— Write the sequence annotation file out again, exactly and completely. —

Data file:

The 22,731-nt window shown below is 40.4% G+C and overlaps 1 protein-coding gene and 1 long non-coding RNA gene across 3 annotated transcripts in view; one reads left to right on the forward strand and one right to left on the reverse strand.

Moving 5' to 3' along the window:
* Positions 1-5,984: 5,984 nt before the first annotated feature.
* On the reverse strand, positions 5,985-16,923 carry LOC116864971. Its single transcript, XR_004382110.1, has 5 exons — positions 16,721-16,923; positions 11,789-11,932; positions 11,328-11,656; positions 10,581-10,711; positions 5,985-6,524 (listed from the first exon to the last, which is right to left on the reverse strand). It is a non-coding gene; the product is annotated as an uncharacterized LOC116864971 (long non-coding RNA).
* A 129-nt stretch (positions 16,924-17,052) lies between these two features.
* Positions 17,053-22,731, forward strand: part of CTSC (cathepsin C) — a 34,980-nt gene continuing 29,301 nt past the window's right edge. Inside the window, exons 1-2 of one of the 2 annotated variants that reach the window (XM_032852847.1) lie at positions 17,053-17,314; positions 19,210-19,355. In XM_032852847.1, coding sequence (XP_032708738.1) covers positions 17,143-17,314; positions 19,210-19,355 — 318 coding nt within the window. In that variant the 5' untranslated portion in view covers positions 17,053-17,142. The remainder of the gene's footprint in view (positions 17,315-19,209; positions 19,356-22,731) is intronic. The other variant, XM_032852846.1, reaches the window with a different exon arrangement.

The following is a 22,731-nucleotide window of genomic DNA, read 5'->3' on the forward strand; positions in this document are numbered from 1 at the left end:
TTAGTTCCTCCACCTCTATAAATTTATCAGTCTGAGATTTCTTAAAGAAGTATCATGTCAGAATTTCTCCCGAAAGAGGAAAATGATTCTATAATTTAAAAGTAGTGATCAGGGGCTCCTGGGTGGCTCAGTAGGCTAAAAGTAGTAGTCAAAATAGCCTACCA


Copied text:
The 22,731-nt window shown below is 40.4% G+C and overlaps 1 protein-coding gene and 1 long non-coding RNA gene across 3 annotated transcripts in view; one reads left to right on the forward strand and one right to left on the reverse strand.

Moving 5' to 3' along the window:
* Positions 1-5,984: 5,984 nt before the first annotated feature.
* On the reverse strand, positions 5,985-16,923 carry LOC116864971. Its single transcript, XR_004382110.1, has 5 exons — positions 16,721-16,923; positions 11,789-11,932; positions 11,328-11,656; positions 10,581-10,711; positions 5,985-6,524 (listed from the first exon to the last, which is right to left on the reverse strand). It is a non-coding gene; the product is annotated as an uncharacterized LOC116864971 (long non-coding RNA).
* A 129-nt stretch (positions 16,924-17,052) lies between these two features.
* Positions 17,053-22,731, forward strand: part of CTSC (cathepsin C) — a 34,980-nt gene continuing 29,301 nt past the window's right edge. Inside the window, exons 1-2 of one of the 2 annotated variants that reach the window (XM_032852847.1) lie at positions 17,053-17,314; positions 19,210-19,355. In XM_032852847.1, coding sequence (XP_032708738.1) covers positions 17,143-17,314; positions 19,210-19,355 — 318 coding nt within the window. In that variant the 5' untranslated portion in view covers positions 17,053-17,142. The remainder of the gene's footprint in view (positions 17,315-19,209; positions 19,356-22,731) is intronic. The other variant, XM_032852846.1, reaches the window with a different exon arrangement.

The following is a 22,731-nucleotide window of genomic DNA, read 5'->3' on the forward strand; positions in this document are numbered from 1 at the left end:
TTAGTTCCTCCACCTCTATAAATTTATCAGTCTGAGATTTCTTAAAGAAGTATCATGTCAGAATTTCTCCCGAAAGAGGAAAATGATTCTATAATTTAAAAGTAGTGATCAGGGGCTCCTGGGTGGCTCAGTAGGCTAAAAGTAGTAGTCAAAATAGCCTACCA